Is there any other industry as ubiquitous as packaging? Just about every product purchased, whether by a business or at the consumer level, comes in some kind of package, be it a plain cardboard box delivered to the loading dock or a shiny stand-up pouch plucked from the supermarket shelf.
For the manufacturing and engineering departments, packaging is critical to make sure that the products they worked so hard to design and produce arrive intact at their destination and will perform as specified. For the sales and marketing team, packaging is the secret weapon that makes the product stand out in the marketplace and builds the brand. There are hundreds, if not thousands, of types of packaging in an industry whose annual sales are estimated at almost $150 billion per year in the U.S. alone.
Printpack, a major converter of flexible and specialty rigid packaging, has been in the business for 55 years. Headquartered in Atlanta, the company has had a Hacienda office since 2007. The five associates who work there include account managers and customer service, graphics, and technical services personnel, serving a customer base that stretches from the North Bay to the San Joaquin Valley to the Central Coast. They are part of a company that operates 28 manufacturing facilities in the United States, Mexico, the United Kingdom, Poland, and China.
Roughly 80 percent of Printpack's business is in food, with applications ranging from fresh meats and cheeses to snacks and frozen foods to bulk and portioned liquids. California's fresh produce is fertile ground for the converter, which recently introduced a peelable, easy-open package for fresh-cut produce. While today's consumers might take the ability to buy packaged, ready-to-eat field greens for granted, the product represents a major step forward, as the packager had to engineer a structure that would maintain the produce's natural respiration rate without wilting.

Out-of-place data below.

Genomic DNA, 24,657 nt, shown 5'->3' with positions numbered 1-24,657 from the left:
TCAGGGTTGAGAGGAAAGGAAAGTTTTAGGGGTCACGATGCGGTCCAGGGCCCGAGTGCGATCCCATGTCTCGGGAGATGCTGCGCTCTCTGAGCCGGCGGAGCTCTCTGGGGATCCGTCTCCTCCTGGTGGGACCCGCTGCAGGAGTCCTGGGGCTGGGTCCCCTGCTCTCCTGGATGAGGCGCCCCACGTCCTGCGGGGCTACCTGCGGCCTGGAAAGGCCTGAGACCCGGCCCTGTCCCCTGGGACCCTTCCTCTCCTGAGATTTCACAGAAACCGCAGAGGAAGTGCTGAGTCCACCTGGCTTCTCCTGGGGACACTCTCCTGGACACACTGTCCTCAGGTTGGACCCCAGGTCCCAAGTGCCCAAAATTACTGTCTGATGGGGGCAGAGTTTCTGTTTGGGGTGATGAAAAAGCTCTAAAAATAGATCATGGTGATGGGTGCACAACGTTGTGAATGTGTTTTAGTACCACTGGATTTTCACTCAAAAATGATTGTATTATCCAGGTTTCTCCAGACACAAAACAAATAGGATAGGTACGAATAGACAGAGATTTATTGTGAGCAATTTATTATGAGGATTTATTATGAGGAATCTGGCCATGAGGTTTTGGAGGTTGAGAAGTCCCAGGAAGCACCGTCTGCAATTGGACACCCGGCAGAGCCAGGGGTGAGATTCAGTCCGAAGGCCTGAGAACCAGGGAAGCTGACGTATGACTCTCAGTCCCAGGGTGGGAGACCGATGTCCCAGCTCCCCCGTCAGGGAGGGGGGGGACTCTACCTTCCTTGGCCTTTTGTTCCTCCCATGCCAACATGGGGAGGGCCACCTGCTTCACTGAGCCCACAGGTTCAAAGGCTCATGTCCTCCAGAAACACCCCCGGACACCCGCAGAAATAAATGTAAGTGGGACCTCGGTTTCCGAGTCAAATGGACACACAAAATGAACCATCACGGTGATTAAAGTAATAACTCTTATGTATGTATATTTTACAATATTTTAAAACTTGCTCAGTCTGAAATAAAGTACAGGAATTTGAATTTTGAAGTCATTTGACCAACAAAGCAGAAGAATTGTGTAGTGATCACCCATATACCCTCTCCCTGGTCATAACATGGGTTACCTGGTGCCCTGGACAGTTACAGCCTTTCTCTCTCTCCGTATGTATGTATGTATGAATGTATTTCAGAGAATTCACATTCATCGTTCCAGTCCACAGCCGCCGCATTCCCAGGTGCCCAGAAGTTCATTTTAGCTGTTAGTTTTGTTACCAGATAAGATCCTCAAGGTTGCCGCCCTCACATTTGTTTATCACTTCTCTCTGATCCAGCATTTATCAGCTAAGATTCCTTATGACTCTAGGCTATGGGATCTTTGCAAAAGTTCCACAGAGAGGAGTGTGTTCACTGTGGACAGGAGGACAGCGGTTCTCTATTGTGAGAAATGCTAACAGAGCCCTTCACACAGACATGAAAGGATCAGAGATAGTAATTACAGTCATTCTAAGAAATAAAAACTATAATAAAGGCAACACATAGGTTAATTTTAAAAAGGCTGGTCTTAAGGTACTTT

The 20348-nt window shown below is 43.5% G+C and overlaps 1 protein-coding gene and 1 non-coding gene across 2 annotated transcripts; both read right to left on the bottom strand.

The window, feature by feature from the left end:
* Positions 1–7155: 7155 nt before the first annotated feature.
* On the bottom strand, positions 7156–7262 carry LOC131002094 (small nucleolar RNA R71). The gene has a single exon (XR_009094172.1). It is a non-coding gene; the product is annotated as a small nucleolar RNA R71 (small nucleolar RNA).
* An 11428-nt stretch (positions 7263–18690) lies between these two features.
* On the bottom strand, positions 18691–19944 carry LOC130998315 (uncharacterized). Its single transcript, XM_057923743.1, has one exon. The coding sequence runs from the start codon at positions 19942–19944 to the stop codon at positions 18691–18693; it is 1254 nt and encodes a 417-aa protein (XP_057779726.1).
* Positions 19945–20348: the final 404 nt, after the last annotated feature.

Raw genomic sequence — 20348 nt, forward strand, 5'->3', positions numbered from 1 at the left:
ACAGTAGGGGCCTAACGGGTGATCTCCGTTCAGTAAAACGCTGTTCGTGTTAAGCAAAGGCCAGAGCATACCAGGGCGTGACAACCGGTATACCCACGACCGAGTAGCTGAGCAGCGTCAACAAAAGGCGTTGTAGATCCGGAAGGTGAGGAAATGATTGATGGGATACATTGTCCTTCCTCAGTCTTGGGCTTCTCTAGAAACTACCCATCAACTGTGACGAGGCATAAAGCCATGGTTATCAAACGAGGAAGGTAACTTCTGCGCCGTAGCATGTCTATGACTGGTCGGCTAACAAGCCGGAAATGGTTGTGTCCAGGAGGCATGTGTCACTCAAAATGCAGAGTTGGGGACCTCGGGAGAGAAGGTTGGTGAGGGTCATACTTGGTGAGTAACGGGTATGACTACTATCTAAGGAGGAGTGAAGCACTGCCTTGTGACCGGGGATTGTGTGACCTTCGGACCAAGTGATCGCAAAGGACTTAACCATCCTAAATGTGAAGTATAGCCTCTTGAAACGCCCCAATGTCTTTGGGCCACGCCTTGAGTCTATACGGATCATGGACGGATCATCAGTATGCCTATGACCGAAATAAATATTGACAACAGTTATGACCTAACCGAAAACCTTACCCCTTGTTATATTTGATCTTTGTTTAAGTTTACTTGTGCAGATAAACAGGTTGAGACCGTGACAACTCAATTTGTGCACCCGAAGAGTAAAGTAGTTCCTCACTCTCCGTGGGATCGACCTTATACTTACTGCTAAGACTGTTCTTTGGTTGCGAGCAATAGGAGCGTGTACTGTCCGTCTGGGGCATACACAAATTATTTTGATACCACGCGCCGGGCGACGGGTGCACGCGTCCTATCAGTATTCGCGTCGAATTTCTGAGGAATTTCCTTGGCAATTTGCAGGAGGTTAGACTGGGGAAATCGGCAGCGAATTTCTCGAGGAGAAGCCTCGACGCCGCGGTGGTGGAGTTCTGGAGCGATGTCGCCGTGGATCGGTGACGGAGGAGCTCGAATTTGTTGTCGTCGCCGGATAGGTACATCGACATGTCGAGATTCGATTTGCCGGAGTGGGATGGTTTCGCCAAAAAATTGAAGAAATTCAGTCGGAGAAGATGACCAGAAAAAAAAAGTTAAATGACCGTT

Even more ground-breaking is the packaging of pre-cut apple slices, which have traditionally been so susceptible to unappetizing discoloration. Printpack achieved a major milestone when it created packaging that allowed McDonald's to offer its Fruit & Walnut snack. "The nuts need an oxygen barrier to keep from going rancid, while the apples need to breathe," explains Sarah Blackmon, Corporate Marketing Manager for the converter. "Printpack developed a lid stock that combines technologies so we can marry products that have different barrier needs in one package."
Another innovation harnesses a different technology trend. The new EZ Code(R), the squiggly barcode-like mark imprinted on a package, is the gateway to new interactive packaging. Clicking on the code with a smartphone camera takes the user to a website with all kinds of information about the product - promotions, recipes, even ads for a tv show.
"We can print the EZ code on our flexible packaging and it never needs to be changed," comments Blackmon. "That's a great advantage, because when marketers want to change the content, rotating recipes, for example, they don't have the expense of reprinting the package. They can simply change the website."
For more information about the full extent of Printpack's capabilities, from high performance materials to pre-press services from concept to production, visit www.printpack.com .
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